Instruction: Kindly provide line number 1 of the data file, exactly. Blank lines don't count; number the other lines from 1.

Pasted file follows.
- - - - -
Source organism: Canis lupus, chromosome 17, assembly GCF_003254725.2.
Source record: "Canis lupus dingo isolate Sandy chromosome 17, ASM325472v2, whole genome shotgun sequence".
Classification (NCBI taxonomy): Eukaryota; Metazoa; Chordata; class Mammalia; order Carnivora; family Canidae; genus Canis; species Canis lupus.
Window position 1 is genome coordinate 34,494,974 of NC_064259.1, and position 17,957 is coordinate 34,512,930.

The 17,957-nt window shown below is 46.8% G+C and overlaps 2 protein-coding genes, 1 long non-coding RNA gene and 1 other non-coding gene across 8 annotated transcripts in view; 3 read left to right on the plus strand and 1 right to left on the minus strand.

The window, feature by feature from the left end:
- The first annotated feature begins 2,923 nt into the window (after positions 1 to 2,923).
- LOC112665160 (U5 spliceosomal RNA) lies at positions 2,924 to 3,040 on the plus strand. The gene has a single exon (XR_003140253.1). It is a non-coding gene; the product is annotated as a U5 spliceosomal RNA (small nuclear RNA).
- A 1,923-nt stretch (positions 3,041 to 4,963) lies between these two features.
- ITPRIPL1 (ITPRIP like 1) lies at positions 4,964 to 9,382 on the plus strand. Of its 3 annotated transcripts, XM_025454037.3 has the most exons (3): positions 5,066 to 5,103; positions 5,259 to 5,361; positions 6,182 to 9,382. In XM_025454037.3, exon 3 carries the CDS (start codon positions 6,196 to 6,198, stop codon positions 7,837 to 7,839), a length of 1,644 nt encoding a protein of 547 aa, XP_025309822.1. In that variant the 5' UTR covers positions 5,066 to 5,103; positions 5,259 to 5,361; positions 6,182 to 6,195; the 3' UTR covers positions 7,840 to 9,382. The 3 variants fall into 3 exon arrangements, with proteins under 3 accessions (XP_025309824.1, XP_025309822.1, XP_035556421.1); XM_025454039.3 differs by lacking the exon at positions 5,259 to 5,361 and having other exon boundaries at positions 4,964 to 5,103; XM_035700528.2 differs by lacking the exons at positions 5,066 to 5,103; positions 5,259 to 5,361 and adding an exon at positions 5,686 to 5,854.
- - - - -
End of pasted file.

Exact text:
Source organism: Canis lupus, chromosome 17, assembly GCF_003254725.2.